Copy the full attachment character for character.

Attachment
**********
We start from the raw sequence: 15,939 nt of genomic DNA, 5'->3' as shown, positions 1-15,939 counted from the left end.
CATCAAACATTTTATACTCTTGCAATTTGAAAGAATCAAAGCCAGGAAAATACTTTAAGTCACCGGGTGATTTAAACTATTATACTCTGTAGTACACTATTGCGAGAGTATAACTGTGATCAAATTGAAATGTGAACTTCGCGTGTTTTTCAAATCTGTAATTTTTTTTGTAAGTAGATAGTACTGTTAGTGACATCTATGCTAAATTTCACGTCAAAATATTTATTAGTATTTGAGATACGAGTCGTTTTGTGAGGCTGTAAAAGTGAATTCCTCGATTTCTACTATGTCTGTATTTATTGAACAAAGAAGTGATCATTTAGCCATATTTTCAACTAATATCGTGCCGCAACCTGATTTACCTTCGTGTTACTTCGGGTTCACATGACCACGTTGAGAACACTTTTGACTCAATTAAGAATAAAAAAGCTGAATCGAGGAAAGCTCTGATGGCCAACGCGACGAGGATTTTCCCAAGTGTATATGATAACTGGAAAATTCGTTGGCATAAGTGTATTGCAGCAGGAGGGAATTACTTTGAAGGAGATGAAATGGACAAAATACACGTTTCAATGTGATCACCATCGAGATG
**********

We start from the raw sequence: 15,939 nt of genomic DNA, 5'->3' as shown, positions 1-15,939 counted from the left end.
CATCAAACATTTTATACTCTTGCAATTTGAAAGAATCAAAGCCAGGAAAATACTTTAAGTCACCGGGTGATTTAAACTATTATACTCTGTAGTACACTATTGCGAGAGTATAACTGTGATCAAATTGAAATGTGAACTTCGCGTGTTTTTCAAATCTGTAATTTTTTTTGTAAGTAGATAGTACTGTTAGTGACATCTATGCTAAATTTCACGTCAAAATATTTATTAGTATTTGAGATACGAGTCGTTTTGTGAGGCTGTAAAAGTGAATTCCTCGATTTCTACTATGTCTGTATTTATTGAACAAAGAAGTGATCATTTAGCCATATTTTCAACTAATATCGTGCCGCAACCTGATTTACCTTCGTGTTACTTCGGGTTCACATGACCACGTTGAGAACACTTTTGACTCAATTAAGAATAAAAAAGCTGAATCGAGGAAAGCTCTGATGGCCAACGCGACGAGGATTTTCCCAAGTGTATATGATAACTGGAAAATTCGTTGGCATAAGTGTATTGCAGCAGGAGGGAATTACTTTGAAGGAGATGAAATGGACAAAATACACGTTTCAATGTGATCACCATCGAGATG